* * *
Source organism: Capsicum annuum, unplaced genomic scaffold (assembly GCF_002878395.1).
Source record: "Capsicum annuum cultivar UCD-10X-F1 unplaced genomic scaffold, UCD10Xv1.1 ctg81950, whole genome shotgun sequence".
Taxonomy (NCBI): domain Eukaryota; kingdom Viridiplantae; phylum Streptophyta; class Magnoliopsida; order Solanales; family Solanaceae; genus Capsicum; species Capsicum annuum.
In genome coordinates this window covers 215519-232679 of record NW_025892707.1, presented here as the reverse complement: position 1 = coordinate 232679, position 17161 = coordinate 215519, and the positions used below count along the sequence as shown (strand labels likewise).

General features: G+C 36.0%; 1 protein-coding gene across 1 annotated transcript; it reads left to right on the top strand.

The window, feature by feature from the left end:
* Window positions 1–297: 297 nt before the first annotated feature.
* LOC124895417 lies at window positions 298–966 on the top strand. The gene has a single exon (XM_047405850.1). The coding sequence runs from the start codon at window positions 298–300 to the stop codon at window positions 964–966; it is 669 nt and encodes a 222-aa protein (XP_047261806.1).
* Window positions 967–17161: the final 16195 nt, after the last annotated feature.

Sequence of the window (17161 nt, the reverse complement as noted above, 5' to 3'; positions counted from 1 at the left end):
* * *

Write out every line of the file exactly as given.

Source organism: Capsicum annuum, unplaced genomic scaffold (assembly GCF_002878395.1).
Source record: "Capsicum annuum cultivar UCD-10X-F1 unplaced genomic scaffold, UCD10Xv1.1 ctg81950, whole genome shotgun sequence".
Taxonomy (NCBI): domain Eukaryota; kingdom Viridiplantae; phylum Streptophyta; class Magnoliopsida; order Solanales; family Solanaceae; genus Capsicum; species Capsicum annuum.
In genome coordinates this window covers 215519-232679 of record NW_025892707.1, presented here as the reverse complement: position 1 = coordinate 232679, position 17161 = coordinate 215519, and the positions used below count along the sequence as shown (strand labels likewise).

General features: G+C 36.0%; 1 protein-coding gene across 1 annotated transcript; it reads left to right on the top strand.

The window, feature by feature from the left end:
* Window positions 1–297: 297 nt before the first annotated feature.
* LOC124895417 lies at window positions 298–966 on the top strand. The gene has a single exon (XM_047405850.1). The coding sequence runs from the start codon at window positions 298–300 to the stop codon at window positions 964–966; it is 669 nt and encodes a 222-aa protein (XP_047261806.1).
* Window positions 967–17161: the final 16195 nt, after the last annotated feature.

Sequence of the window (17161 nt, the reverse complement as noted above, 5' to 3'; positions counted from 1 at the left end):